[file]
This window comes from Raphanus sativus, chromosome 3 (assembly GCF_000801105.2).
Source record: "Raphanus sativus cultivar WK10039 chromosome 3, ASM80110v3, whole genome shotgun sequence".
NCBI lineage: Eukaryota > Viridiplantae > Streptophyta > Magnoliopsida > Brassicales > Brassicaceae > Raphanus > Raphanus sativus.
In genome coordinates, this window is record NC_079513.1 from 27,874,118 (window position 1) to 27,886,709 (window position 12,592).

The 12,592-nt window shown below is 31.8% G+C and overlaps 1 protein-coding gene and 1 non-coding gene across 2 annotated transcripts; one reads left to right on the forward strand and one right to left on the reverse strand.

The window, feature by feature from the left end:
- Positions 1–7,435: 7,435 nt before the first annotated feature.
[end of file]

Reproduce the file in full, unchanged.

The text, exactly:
This window comes from Raphanus sativus, chromosome 3 (assembly GCF_000801105.2).
Source record: "Raphanus sativus cultivar WK10039 chromosome 3, ASM80110v3, whole genome shotgun sequence".
NCBI lineage: Eukaryota > Viridiplantae > Streptophyta > Magnoliopsida > Brassicales > Brassicaceae > Raphanus > Raphanus sativus.
In genome coordinates, this window is record NC_079513.1 from 27,874,118 (window position 1) to 27,886,709 (window position 12,592).

The 12,592-nt window shown below is 31.8% G+C and overlaps 1 protein-coding gene and 1 non-coding gene across 2 annotated transcripts; one reads left to right on the forward strand and one right to left on the reverse strand.

The window, feature by feature from the left end:
- Positions 1–7,435: 7,435 nt before the first annotated feature.